“You want me to be honest?” I said. “The only time I have seen strychnine toxicity was in a lab in school. There is not much to do unless you get to them early. At this stage, there is no way I can give oral medication. It is just a matter of keeping him sedated until things wear off. He will look a little hungover in the morning, but other than that, he should be good to go.”

“When I talked with Stan at the feed store, he said you seemed to be a straight shooter,” Bill said. “I like it when a guy is honest, even if it is not to his benefit.”

I gave Max a small second dose of Pentathol before loading him in the back of our station wagon. He was still asleep when I carried him into the apartment.

“Where are you going to put him?” Sandy asked.

We were bursting at the seams. The three girls are in one bedroom, and Derek, who is a couple of months old, is in our bedroom in a small crib. I bedded Max down in the bathtub. I would be up hourly for the first half of the night. Then I could probably stretch the checks out a little. With the darkened room and quiet environment, he probably won’t need too much more Pentathol tonight.

In the morning, Max was awake. Like I had told Bill, he looked like he had been out drinking all night. I offered him a small bowl of water from  Sandy’s best dishes. He lapped in it up and was looking for more. I gave him another bowl before I called Bill.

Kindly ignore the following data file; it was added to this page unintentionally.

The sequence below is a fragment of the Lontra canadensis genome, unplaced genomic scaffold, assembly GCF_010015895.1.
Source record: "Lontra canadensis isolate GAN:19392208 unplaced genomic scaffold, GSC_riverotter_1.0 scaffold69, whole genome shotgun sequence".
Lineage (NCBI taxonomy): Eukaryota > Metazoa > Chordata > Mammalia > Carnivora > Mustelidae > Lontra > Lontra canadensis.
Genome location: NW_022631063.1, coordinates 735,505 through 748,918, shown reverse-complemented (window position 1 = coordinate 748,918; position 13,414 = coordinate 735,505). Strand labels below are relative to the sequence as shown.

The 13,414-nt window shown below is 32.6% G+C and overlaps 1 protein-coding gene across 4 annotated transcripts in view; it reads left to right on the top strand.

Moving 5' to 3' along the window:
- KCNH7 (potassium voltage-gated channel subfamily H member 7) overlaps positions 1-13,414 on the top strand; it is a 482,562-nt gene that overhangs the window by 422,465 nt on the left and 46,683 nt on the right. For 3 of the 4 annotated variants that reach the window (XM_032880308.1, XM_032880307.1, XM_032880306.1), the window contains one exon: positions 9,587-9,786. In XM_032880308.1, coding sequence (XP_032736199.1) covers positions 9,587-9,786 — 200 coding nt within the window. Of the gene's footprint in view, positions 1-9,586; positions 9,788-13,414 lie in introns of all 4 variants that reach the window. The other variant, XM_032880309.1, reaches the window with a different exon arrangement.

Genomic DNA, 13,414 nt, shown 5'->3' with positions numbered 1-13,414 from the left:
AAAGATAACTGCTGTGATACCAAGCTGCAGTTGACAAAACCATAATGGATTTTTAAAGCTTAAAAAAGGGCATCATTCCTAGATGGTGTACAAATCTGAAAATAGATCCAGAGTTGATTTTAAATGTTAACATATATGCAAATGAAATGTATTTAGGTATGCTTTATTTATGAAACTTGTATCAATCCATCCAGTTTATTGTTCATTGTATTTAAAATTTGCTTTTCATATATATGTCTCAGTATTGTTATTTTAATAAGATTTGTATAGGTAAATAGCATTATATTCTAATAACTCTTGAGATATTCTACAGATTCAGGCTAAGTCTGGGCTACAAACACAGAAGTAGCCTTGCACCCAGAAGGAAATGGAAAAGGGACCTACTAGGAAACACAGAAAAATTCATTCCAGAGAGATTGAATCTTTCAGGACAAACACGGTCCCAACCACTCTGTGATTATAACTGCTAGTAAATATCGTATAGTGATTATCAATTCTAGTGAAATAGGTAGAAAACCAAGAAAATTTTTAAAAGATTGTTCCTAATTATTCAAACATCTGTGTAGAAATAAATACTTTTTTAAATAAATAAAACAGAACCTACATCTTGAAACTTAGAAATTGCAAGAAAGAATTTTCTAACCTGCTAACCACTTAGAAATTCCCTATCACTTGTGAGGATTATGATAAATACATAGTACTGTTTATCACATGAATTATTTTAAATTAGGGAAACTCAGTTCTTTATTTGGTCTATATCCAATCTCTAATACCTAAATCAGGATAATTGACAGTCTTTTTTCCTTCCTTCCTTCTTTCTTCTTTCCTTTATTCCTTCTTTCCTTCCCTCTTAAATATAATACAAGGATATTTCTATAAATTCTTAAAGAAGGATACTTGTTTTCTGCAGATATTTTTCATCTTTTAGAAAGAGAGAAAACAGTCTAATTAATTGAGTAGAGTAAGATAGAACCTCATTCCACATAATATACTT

“Bill, Max is awake and doing well,” I said into the phone. “You can pick him up at any time. We probably are not going anywhere this morning, but the girls will be up shortly, and they will want to keep him if he stays around too long.”

“I’ll be right in,” Bill said. “His kennel mate is sort of acting lost this morning.”

The girls were up, and they squealed when they found a dog in the bathtub. 

“No, he is not ours, and you can’t keep him,” I explained.

Max was licking hands and faces, I think he enjoyed the attention but was looking for a bite to eat also.  

“Can I give him some cereal for breakfast?” Brenda asked.

“You can just give him a small handful,” I said. “His stomach is probably a little upset right now.”

Bill knock at the door was a welcome sound.

“Good morning,” I said as I opened the door. “Max is going to be happy to see you, I think. He hasn’t quite figured out where all these little girls have come from yet.”

“He likes kids, always has,” Bill said. “Is he walking, or do I need to carry him?” 

“I haven’t had him up, but when the girls got up, he really perked up,” I said. “I am pretty sure he will walk out of here. Did you bring a leash?”

“He wouldn’t know what a leash was,” Bill said. “He will just follow me.”

We stepped to the bathroom door, and Max looked up and jumped out of the tub in an instant.

“Come on, Max,” Bill said as he handed me a check. “Thanks a lot, we are happy to see you in town. Let’s go home, Max.” 

Max’s tail stump was going a hundred miles an hour as he crowded to get through the door ahead of Bill. Bill smiled and chuckled, something I would learn was characteristic for him.

In the following year, Dixie would come to work with us. She was our most stable employee, working on and off for over over 30 years.

Published by d.e.larsen.dvm

Country vet for over 40 years in Sweet Home Oregon. I graduated from Colorado State University in 1975. I practiced in Enumclaw Washington for a year and a half before moving to Sweet Home to start a practice.